June 16, 2024
scattered clouds Clouds 50 °F

Two Binghamton leaders named fellows of Hispanic Leadership Institute

Program supports Hispanic/Latinx faculty and staff in the SUNY system

Diana Castellanos and Giovanna Montenegro have been nominated to SUNY's Hispanic Leadership Institute, which supports Hispanic/Latinx faculty and staff in the SUNY system. Diana Castellanos and Giovanna Montenegro have been nominated to SUNY's Hispanic Leadership Institute, which supports Hispanic/Latinx faculty and staff in the SUNY system.
Diana Castellanos and Giovanna Montenegro have been nominated to SUNY's Hispanic Leadership Institute, which supports Hispanic/Latinx faculty and staff in the SUNY system. Image Credit: Jonathan Cohen.

Two of Binghamton University’s faculty and staff have been nominated and are working as fellows for SUNY’s 2024 Hispanic Leadership Institute. 11 members from the SUNY system have been selected, with Binghamton being the only institution to have two representatives.

The two fellows are Diana Castellanos, a talent acquisition specialist and divisional diversity officer for Student Affairs; and Giovanna Montenegro, associate professor of comparative literature and director of the Latin American and Caribbean Area Studies Program.

Established in 2017, the leadership program provides extensive training and assistance to fellows to support growth within their positions and allow Hispanic/Latinx faculty and staff to flourish. During this six-month hybrid program, fellows attend scheduled meetings, sessions, webinars and leadership retreats. The program concludes with an individual capstone project.

“It’s an honor to have been nominated and selected to a program whose focus is to increase the leadership pipeline among Latinx/e staff and faculty within the SUNY system,” Castellanos said. “It shows a commitment and investment from SUNY in making sure they are developing the next generation of diverse leaders. It’s a great feeling to be a part of a cohort who have similar backgrounds and experiences. You don’t get that very often as a staff member.”

Castellanos and Montenegro both see the great importance of increasing POC (person of color) voices within academic institutions.

“As part of the program, we have to seek mentors. I had to do a bit of cold calling and cold emailing Latine people in higher ed,” Montenegro said. “It was hard to find Latine leaders, and especially a woman… I’m one of around 3 percent of Latina faculty who are tenured.”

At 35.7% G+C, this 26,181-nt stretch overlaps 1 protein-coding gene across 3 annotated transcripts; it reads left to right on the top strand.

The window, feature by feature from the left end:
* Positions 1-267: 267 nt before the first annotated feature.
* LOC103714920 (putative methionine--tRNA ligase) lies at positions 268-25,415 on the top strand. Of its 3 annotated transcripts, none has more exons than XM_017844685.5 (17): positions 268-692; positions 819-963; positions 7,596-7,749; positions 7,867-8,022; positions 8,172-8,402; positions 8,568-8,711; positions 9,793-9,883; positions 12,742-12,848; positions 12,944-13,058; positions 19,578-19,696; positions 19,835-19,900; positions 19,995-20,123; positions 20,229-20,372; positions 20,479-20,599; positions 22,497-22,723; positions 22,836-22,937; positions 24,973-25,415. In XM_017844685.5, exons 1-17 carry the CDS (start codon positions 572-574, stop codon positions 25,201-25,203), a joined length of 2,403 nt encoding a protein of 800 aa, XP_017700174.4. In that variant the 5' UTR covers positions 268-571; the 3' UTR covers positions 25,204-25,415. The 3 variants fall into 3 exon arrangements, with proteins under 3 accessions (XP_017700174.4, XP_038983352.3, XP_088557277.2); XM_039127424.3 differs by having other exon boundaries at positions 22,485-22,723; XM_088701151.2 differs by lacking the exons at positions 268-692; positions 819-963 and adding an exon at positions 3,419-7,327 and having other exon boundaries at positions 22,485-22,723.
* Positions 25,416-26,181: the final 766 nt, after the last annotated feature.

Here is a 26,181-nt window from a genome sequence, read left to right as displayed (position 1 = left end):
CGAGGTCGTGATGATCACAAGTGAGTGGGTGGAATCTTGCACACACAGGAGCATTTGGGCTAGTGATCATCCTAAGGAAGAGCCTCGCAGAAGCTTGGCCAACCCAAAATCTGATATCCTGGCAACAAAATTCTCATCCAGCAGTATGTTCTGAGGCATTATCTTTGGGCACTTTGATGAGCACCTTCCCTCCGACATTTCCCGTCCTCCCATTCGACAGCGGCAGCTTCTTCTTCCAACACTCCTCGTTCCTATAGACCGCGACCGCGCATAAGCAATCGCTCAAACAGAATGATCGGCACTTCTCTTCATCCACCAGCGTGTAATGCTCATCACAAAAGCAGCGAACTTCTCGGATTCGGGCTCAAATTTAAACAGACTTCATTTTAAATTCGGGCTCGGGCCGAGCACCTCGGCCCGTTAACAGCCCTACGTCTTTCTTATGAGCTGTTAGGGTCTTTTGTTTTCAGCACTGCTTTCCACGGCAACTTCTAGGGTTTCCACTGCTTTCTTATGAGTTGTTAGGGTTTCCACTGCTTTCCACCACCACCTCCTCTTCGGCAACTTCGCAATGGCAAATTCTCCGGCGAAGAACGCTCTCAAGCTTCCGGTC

Due to their backgrounds, it was crucial for Castellanos and Montenegro to continue embracing their culture and advocating for representation.

“My own experience of navigating a college campus as a first-gen Latina who had no formal support system in place and feeling like I didn’t belong has driven my purpose,” Castellanos said. “I know that we have great resources at Binghamton to allow for any student to succeed; we just need to be able to help connect students with those resources.”

Montenegro finds great joy in her work specializing in unraveling the history of Spanish colonization. “I went to an elementary school in Caracas that was a bilingual, Italian and Spanish school that celebrated a narrative of exploration and colonization without really celebrating any of the heroes of the indigenous resistance, and also of the many enslaved and trafficked Africans that would form part of Venezuelan culture.” This ultimately inspired Montenegro to push for a change in the narrative.

One of Castellanos’ favorite parts of being a talent acquisition specialist is ensuring that they are recruiting a diverse pool of candidates for a variety of positions that will be interfacing with students.

“It’s important that our students see themselves in our staff,” she said.

Castellanos and Montenegro hope to inspire other faculty, staff, and students with their journey through the Hispanic Leadership fellowship. And eventually, as Montenegro said, “break down some of those barriers between the faculty, students, community and University.”

Posted in: Campus News, Harpur